I read about an experiment conducted several years ago by psychologist Ruth W. Berenda and her associates. It was a simple plan to determine how people handled peer pressure. They brought groups of ten young people into a room and instructed them to look at a chart on which they saw three straight lines. They were instructed to raise their hands when the teacher pointed to the longest line.

What one person in the room did not know is that the nine others had been instructed in advance to vote for the next-to-longest line. The idea of the experiment was to see how a person would react to the peer pressure of being the only individual in the room who voted differently from the others.

The first group of ten filed into the room. The teacher explained they were to raise their hands when she pointed to the longest of three lines. Nine of the teenagers raised their hands when the teacher pointed to the second longest line. The “victim” looked around in confusion and finally raised his hand with the group. The teacher repeated the instructions and raised the next card. Once again, the nine voted incorrectly and the one uninformed person voted along with the majority.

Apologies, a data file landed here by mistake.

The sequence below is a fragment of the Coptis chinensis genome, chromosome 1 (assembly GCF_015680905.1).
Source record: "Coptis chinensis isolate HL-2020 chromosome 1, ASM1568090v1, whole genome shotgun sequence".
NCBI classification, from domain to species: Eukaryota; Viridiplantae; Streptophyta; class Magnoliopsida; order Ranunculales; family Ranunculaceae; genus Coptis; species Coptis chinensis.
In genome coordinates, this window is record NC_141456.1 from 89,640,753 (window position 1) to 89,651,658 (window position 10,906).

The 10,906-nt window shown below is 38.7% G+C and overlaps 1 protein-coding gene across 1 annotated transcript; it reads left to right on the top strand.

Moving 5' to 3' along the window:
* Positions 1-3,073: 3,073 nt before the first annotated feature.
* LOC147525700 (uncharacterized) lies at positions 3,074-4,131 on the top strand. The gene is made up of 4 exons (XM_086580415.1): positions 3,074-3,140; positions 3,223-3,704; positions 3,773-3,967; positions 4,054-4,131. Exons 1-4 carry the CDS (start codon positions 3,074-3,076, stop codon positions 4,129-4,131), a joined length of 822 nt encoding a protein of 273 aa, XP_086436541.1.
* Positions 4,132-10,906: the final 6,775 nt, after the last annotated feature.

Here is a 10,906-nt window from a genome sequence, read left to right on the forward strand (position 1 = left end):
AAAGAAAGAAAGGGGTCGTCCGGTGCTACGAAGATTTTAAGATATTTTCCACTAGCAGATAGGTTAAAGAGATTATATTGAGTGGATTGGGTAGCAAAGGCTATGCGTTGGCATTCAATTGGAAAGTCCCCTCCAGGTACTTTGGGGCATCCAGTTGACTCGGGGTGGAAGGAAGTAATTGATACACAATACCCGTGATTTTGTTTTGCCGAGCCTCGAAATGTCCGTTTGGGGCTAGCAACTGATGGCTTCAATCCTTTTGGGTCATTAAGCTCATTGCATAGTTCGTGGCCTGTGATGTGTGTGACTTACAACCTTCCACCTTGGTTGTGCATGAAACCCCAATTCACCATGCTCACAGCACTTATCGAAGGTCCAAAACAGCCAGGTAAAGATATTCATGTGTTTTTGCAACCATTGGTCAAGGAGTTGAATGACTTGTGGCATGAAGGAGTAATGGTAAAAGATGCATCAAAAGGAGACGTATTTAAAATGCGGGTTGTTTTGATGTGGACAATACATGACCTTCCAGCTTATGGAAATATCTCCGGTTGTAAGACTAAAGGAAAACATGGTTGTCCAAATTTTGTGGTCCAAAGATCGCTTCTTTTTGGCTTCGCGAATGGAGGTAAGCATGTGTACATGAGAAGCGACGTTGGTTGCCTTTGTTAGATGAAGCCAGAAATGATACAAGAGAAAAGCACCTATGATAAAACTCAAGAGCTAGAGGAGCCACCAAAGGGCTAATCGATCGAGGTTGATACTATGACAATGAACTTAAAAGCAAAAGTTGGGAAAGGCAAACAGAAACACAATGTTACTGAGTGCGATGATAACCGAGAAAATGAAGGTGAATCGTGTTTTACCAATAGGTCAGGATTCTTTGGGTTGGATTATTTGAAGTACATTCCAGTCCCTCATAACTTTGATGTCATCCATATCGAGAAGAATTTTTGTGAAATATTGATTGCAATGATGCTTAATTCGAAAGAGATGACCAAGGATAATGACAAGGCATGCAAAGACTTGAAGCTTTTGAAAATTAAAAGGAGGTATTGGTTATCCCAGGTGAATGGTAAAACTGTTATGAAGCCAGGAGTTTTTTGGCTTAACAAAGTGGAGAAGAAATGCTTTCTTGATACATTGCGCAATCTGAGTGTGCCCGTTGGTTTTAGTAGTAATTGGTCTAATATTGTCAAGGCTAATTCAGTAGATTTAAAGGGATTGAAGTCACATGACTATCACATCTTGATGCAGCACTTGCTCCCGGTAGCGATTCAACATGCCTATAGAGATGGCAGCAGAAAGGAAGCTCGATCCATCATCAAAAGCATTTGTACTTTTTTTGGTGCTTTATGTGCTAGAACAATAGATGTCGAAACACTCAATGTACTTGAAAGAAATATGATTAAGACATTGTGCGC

Time after time, the uninformed person voted that a shorter line was longer, even when he knew better, because he lacked the courage to be different. This occurred about seventy-five percent of the time. It was true of small children as well as high school students.

How do you respond to peer pressure? When you are the only one who believes you are right, do you have the courage of your convictions?

God chose Joshua to lead the people of Israel after Moses died. One of the reasons is that Joshua, along with his friend Caleb, stood against ten others in giving a report on the Promised Land. They all saw the same things, but while the ten focused on the walled cities and the “giants” in the land, Joshua and Caleb believed God would help them overcome the obstacles.

When Joshua assumed leadership, God said, “Be strong and very courageous” (Joshua 1:7 NIV). God knew he could count on Joshua, who understood that right is right even when nobody is doing it, and wrong is wrong even if everybody is doing it.

Ron McClung is assistant general secretary for The Wesleyan Church.